What would you do if you lost your job tomorrow? What can you do if you’ve already been shown the door? Only one in four families are prepared for a financial emergency, according to MassMutual’s 2018 State of the American Family study.
There’s no question: It’s scary not knowing where your next paycheck will come from. How can you stabilize your finances until then? We suggest these five moves:
1. Apply for unemployment benefits.
“The first thing one should do when one loses a job is to file for unemployment,” said David R. Silversmith, a CPA, CFP® professional, and senior tax manager at PKF O'Connor Davies in New York, New York. “This is easy and can be done online. It will provide you with some income while you look for another job.”
The time it will take to start receiving benefits varies by state. New York’s unemployment department, for example, normally requires applicants to fulfill a waiting period equal to a full week of unemployment benefits before they can get paid, though that requirement was temporarily lifted during the pandemic. Apply as soon as you’re eligible, because systems can get overwhelmed when unemployment is high, and you may face delays in receiving benefits.
Use your state’s online tools to calculate your estimated benefits. Weekly benefits are capped at a sum that may be much lower than your former paycheck. In California, for example, the weekly maximum is $450, or about $1,800 per month.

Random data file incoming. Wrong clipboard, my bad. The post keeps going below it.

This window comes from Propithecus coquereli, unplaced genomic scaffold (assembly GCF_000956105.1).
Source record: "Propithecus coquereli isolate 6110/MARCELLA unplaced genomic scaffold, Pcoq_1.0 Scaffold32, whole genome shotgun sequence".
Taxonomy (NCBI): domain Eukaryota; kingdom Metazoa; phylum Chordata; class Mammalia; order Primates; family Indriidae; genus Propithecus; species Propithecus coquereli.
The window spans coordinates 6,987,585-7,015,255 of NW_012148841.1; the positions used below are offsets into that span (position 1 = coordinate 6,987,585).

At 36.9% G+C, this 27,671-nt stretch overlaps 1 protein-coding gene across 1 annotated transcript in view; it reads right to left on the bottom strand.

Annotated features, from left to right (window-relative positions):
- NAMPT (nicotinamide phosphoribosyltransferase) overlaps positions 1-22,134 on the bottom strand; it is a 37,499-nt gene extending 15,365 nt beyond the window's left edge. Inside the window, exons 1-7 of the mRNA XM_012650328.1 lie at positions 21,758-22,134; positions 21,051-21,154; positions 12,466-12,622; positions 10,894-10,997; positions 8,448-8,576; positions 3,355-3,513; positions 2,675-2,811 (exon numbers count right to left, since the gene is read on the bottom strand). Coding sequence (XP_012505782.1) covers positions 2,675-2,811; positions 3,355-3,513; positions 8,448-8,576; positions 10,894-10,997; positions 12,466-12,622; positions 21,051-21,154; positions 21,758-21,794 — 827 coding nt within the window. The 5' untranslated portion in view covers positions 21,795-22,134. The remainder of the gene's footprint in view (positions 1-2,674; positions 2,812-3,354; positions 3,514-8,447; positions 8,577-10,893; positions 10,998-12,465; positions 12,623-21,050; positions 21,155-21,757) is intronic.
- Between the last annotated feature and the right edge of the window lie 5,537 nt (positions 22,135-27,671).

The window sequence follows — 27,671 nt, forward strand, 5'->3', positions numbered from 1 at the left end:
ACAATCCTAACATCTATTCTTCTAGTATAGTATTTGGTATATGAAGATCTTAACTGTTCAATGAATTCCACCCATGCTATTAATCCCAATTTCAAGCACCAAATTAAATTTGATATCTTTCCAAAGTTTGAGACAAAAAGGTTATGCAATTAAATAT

State unemployment benefits are taxable income. You may choose to have tax withheld or make quarterly estimated tax payments.
2. Start your job search ASAP.
Is there any more important financial move when losing your job than trying to minimize the time you’re unemployed? Thankfully, online job sites and their use by recruiters makes job searching easier these days than in the past.
“The next thing to do is make sure your LinkedIn profile is up to date,” Silversmith said. After that, apply the specific settings that will make recruiters and human resources professionals aware that you are looking for a job.
This setting is in your profile, which also lets you add a note to recruiters and set the job titles and locations you’re interested in. A premium subscription allows you to directly message recruiters and job posters, apply to jobs as a featured applicant, and see how you compare with other applicants based on your profile. (Related: Questions to ask before accepting a job offer)
Don’t limit your search to a single platform. Other top job-search and recruiting sites include, but aren’t limited to, Indeed, CareerBuilder, ZipRecruiter, LinkUp, and SimplyHired. You can also find job sites that cater to certain professions, such as Stack Overflow for software developers and JournalismJobs for media professionals.